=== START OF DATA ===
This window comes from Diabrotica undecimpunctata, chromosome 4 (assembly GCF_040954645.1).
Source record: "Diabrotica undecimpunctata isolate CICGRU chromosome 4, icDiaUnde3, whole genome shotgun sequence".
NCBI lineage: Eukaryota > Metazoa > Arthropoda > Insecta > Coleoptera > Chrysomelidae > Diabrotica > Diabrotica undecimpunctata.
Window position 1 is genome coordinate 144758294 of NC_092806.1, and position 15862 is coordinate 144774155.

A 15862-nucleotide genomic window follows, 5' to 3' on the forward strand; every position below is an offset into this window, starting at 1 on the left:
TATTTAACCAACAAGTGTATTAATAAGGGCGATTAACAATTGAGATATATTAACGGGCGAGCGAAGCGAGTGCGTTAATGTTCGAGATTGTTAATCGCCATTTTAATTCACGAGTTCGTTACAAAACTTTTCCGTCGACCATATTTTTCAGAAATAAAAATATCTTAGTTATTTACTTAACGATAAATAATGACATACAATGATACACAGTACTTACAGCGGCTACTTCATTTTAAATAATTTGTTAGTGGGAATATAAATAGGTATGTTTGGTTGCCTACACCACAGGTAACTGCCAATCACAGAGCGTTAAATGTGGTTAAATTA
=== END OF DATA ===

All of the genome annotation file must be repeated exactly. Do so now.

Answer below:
This window comes from Diabrotica undecimpunctata, chromosome 4 (assembly GCF_040954645.1).
Source record: "Diabrotica undecimpunctata isolate CICGRU chromosome 4, icDiaUnde3, whole genome shotgun sequence".
NCBI lineage: Eukaryota > Metazoa > Arthropoda > Insecta > Coleoptera > Chrysomelidae > Diabrotica > Diabrotica undecimpunctata.
Window position 1 is genome coordinate 144758294 of NC_092806.1, and position 15862 is coordinate 144774155.

A 15862-nucleotide genomic window follows, 5' to 3' on the forward strand; every position below is an offset into this window, starting at 1 on the left:
TATTTAACCAACAAGTGTATTAATAAGGGCGATTAACAATTGAGATATATTAACGGGCGAGCGAAGCGAGTGCGTTAATGTTCGAGATTGTTAATCGCCATTTTAATTCACGAGTTCGTTACAAAACTTTTCCGTCGACCATATTTTTCAGAAATAAAAATATCTTAGTTATTTACTTAACGATAAATAATGACATACAATGATACACAGTACTTACAGCGGCTACTTCATTTTAAATAATTTGTTAGTGGGAATATAAATAGGTATGTTTGGTTGCCTACACCACAGGTAACTGCCAATCACAGAGCGTTAAATGTGGTTAAATTA